Now that we know what these visas are, let’s talk about the new online form for them.

First of all, you can use the online form as an alternative to the paper forms because it is obviously quicker to use. You will no longer have to manually type down all the data like you would with a paper form, so the process will be faster.

With this online application, you can apply to remain in the UK as a partner or a family member of:

  • a person who has a humanitarian protection in the UK or a refugee leave
  • a British citizen
  • a person who is settled in the UK

Moreover, you can add other family members that are dependent on you in your application such as children, for example. All of you can now apply on the same online application.

In addition, you can use this form to apply for private life in the UK, too. However, before you do so, you must know if you are eligible, what documents are required and what fees you must pay.

 

Requirements

Well, for a start, it’s normal to say that you must prove if you are married or in a civil partnership. Maybe you are a fiancé, or you proposed, and your marriage will begin soon (6 months after you arrived in the UK). In any case, it is important for your relationship to be recognised by the UK.

Another requirement is the knowledge of English. You want to live in the UK, so you must prove that you are capable of speaking their language.

Finally, you will have to show if you are financially independent or you depend on someone.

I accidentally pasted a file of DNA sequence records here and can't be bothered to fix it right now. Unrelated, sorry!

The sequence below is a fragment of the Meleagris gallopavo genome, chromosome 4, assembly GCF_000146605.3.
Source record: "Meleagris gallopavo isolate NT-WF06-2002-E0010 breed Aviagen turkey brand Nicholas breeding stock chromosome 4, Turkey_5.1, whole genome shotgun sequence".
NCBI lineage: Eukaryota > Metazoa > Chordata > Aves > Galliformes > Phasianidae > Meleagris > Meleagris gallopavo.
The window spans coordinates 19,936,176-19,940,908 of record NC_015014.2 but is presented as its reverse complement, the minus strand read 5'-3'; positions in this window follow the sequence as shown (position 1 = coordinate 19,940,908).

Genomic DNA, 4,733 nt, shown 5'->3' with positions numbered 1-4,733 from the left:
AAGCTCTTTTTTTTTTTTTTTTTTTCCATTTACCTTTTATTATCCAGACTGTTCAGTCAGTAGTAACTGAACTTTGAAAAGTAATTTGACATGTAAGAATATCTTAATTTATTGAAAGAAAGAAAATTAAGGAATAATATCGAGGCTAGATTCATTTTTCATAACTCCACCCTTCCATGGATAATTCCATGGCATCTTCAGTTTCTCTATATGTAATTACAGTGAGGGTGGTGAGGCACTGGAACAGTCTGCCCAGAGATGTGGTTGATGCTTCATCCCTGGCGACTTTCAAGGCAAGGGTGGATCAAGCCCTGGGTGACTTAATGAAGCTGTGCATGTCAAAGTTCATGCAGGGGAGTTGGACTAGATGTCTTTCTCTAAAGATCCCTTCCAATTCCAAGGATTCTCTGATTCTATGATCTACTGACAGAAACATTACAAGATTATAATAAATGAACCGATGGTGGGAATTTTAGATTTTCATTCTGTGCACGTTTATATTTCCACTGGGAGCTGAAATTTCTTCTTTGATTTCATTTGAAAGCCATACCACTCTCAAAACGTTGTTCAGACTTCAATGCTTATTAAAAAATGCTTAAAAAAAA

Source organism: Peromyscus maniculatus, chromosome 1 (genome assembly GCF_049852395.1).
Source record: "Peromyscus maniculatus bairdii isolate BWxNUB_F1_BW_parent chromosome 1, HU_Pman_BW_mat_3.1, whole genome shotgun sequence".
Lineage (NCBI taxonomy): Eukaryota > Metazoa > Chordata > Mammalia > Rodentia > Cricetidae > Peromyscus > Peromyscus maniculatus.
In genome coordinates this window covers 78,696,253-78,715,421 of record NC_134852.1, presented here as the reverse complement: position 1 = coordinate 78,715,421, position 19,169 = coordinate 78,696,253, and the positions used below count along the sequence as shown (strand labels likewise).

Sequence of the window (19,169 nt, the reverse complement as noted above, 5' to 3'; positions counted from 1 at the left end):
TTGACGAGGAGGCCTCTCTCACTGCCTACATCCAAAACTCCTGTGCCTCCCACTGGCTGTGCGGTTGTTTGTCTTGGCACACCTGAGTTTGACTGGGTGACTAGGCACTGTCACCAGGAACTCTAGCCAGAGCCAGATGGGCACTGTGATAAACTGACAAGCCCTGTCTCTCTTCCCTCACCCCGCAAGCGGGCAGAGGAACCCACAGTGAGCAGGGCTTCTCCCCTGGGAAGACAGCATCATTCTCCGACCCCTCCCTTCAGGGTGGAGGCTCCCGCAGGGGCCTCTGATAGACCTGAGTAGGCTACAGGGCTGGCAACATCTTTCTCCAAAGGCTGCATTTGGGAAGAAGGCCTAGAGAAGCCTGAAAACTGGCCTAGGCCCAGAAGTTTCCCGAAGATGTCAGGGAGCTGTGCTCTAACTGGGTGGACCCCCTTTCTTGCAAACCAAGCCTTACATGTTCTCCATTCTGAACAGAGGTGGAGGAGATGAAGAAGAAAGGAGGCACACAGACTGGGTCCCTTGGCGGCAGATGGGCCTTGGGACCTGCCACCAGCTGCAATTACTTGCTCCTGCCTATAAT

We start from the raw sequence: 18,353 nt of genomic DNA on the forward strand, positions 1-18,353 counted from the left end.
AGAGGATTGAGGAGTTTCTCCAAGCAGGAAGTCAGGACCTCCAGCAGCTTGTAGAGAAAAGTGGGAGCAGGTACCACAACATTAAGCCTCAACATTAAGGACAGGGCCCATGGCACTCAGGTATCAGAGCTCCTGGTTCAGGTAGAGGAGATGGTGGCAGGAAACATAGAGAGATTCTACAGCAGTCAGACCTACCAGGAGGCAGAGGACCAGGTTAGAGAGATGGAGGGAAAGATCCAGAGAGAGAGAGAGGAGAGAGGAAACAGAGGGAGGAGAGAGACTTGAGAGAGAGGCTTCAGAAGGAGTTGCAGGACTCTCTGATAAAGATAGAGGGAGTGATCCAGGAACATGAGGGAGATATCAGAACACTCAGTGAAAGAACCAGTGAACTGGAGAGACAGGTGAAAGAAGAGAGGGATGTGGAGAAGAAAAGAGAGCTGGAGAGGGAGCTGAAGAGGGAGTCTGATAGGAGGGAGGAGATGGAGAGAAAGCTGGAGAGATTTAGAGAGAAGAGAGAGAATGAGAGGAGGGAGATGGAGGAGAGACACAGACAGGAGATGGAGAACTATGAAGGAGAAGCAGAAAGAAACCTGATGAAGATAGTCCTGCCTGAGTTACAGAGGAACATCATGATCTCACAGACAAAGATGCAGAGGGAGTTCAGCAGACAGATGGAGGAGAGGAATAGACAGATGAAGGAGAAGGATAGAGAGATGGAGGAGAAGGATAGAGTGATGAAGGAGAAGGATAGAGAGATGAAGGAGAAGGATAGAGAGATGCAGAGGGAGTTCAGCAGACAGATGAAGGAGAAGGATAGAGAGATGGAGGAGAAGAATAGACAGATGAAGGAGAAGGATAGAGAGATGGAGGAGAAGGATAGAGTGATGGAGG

However, one can still apply for a visa even if you don’t meet these requirements. These are the special situations as mentioned earlier.

 

How we are different from others

We guarantee that you will be given the time and respect that your immigration case deserves and that our immigration experts will always provide you with advice that is:

  • Honest
  • Effective
  • Clear
  • Updated
  • Friendly

 

Why choose us

By taking a dynamic approach to each and every case and using our extensive knowledge of the law, we consistently exceed our clients' expectation and deliver results that serve their long term immigration goals. We take the time to understand our clients need to provide them with the best bespoke and individually tailored service. Our dedicated teams top immigration experts’ work closely with you to understand your requirements

We provide a fast, friendly, reliable, honest, affordable and professional immigration service. As specialist immigration and human rights lawyers.

If you have any questions relating FLR (M) or FLR (FP) or any other application under Immigration rules or Human rights Act please contact us.